Way down along the Harpeth River...

What is the jam about? How did it get started?

The Pegram Jam began when a group of folks (mostly fiddle students) started playing Old Time String Band music together at Kirk Pickering's home in Pegram, Tennessee, back in 2001. As students, our teachers emphasized the need to play with other musicians. To that end, Kirk decided to offer his home to host a weekly old-time fiddle jam. Folks kept showing up every Tuesday, much to his complete amazement. We played together practically every week until December 2007 when the jam was discontinued. After seven years and over 300 sessions, the jam simply became too large for its own good. The time and energy required to keep it going every week eventually was re-directed to other neglected priorities. The jam lives on today as a private session with a few friends who get together on an ad-hoc basis. Our love for the music still burns brightly.

Was this jam only for fiddle players?

The Pegram Jam was attented by musicians from many backgrounds and styles. There were fiddles, mandolins, clawhammer banjos and acoustic guitars at every session. Mostly made up of intermediate level players, we were lucky to be graced by a few professional level players who shared their tunes and experience with us. There was always a lot of learning going on -- some folks were learning a second instrument (or third, in some cases.) Our players could always be counted on to bring new tunes to share. Our primary teacher Jim Wood provided the initial core repertoire. Many of the regulars such as Julia Mavity and Eddy Hudson, Ron Ault, and Alan OBryant supplied a never-ending stream of interesting tunes to explore.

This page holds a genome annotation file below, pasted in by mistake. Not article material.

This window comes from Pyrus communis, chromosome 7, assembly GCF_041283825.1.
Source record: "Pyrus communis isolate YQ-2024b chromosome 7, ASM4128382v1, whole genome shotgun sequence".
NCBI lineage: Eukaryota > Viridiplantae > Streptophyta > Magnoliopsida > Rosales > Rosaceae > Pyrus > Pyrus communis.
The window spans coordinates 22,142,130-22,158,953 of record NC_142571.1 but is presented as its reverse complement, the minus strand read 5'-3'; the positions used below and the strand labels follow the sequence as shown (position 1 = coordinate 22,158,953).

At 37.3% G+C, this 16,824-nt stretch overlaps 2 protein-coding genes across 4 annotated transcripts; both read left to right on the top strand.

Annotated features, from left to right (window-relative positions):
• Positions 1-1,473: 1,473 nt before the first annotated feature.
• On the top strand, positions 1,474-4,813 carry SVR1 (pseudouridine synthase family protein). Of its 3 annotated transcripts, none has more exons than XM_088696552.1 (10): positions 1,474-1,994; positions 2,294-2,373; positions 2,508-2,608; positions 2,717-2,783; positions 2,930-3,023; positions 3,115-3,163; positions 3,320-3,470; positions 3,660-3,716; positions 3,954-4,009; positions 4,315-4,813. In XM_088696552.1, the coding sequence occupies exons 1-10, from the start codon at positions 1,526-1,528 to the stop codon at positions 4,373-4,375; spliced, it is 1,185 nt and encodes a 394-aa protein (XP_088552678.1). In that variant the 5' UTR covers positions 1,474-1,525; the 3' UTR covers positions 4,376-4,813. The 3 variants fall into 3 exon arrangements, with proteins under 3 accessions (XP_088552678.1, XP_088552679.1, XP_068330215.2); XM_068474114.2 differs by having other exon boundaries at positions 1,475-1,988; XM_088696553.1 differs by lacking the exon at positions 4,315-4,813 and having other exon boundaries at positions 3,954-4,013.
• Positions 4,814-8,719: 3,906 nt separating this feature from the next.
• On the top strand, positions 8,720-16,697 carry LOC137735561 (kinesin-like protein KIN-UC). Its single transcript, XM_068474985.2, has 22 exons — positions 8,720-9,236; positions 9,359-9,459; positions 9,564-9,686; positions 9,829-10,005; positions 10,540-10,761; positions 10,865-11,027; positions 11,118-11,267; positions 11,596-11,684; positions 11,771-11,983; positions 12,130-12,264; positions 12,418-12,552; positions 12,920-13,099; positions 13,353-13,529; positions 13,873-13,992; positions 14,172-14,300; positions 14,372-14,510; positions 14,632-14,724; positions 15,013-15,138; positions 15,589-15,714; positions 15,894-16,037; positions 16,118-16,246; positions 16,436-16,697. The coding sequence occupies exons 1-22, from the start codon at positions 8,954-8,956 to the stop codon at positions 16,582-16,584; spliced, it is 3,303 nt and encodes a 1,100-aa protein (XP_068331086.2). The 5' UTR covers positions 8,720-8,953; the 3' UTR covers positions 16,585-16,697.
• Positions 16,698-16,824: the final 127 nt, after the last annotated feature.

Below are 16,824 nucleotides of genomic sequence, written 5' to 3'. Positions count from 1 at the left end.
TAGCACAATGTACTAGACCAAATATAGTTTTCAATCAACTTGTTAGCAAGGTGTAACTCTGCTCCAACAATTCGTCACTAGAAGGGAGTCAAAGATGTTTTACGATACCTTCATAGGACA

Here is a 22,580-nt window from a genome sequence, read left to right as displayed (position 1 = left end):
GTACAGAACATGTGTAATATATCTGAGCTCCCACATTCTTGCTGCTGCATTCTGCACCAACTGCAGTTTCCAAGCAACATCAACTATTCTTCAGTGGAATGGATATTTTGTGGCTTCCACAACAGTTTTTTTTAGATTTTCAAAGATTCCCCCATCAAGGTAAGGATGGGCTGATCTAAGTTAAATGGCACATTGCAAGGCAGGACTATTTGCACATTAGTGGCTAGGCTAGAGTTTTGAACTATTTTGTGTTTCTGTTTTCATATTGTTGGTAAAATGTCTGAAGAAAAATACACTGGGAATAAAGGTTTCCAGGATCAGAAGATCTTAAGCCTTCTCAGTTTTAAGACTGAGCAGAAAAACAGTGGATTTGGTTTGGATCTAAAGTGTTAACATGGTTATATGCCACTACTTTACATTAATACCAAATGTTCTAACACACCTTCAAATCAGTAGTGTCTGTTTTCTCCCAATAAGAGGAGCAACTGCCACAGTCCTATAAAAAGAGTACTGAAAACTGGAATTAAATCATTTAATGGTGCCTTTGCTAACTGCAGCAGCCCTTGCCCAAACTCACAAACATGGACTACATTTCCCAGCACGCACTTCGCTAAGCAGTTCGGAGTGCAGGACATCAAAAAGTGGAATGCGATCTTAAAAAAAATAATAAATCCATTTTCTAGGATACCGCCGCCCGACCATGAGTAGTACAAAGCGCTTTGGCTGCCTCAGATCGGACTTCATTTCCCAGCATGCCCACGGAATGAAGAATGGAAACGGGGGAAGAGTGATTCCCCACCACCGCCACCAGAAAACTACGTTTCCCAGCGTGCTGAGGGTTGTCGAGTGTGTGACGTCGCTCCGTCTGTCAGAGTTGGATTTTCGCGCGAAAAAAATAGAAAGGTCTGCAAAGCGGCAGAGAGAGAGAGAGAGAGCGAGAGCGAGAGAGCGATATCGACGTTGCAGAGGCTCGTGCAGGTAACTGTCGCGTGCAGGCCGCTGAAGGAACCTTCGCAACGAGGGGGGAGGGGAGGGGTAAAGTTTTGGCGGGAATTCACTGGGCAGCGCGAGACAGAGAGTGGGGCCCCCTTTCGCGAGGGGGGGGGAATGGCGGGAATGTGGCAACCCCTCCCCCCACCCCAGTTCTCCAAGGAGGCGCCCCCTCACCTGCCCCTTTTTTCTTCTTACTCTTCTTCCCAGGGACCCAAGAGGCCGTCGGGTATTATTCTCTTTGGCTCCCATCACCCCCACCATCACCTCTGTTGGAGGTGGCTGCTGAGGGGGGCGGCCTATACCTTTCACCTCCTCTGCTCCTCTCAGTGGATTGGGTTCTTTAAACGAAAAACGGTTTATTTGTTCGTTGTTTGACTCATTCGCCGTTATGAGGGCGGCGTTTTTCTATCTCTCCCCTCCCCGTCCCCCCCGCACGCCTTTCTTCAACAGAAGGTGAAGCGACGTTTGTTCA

Why the website?

The jam began as a collection of students, all learning from each other. With new tunes appearing every week, it was difficult to keep up with all of the new material as a group. Since Kirk was already running web servers professionally, he decided to create a place to share tunes and chord charts. Before long, the chord chart book and web site took on a life of their own. Susie came along a few lears later and took the website up several notches. PegramJam.com is an audio tune reference. Besides making practice tunes available for our jam members, we felt that it would be in the spirit of traditional music to open this collection up to acoustic music teachers and students everywhere. This website could be considered a modern delivery method of an ancient and respected tradition... the passing on of tunes from one musician to another.

Who would you consider to be the jam's greatest musical influences?

Well, now, that's a mighty big list. Jim Wood was a strong influence, as many Pegram Jam "charter members" were students of Jim. The music of James Bryan and Norman Blake has had a large impact, as has Doc Watson. Erynn Marshall is a perennial favorite around here. Other influential artists include Alan Jabbour and Ken Perlman, John Hartford, Art Stamper, Rayna Gellert, Mike Compton, and Tim O'Brien.

Who came to the jam?

Many folks passed through our doors over the years. The original core group consisted of Alan O'Bryant (mandolin, banjo, bass), Eddy Hudson (fiddle and bodhran) and Julia Mavity-Hudson (clawhammer banjo, pennywhistle, flute, guitar, vocals), Tim Roberts (tenor guitar, guitar), Ron Ault (fiddle, mandolin, clawhammer banjo, tenor banjo, guitar), Kurt Anderson (fiddle, mandolin, guitar), Michael Fox (fiddle), Ron Whitlow (mandolin), and hosts Kirk Pickering (fiddle, mandolin, tenor banjo, guitar, bass) and Susie Coleman (guitar, ukelele, clawhammer banjo, vocals).

We have many more friends that stop by to pick with us when they can, including Roland White, Carl Jones, Nancy Blake, Ken Perlman, Stephen Seifert , James Bryan, Adam Olmstead, Dave Sebring, John Hedgecoth, Martin Cerjan, Rebekah Weiler, Art Malmin, David Lege, and a score of others who come by from time to time.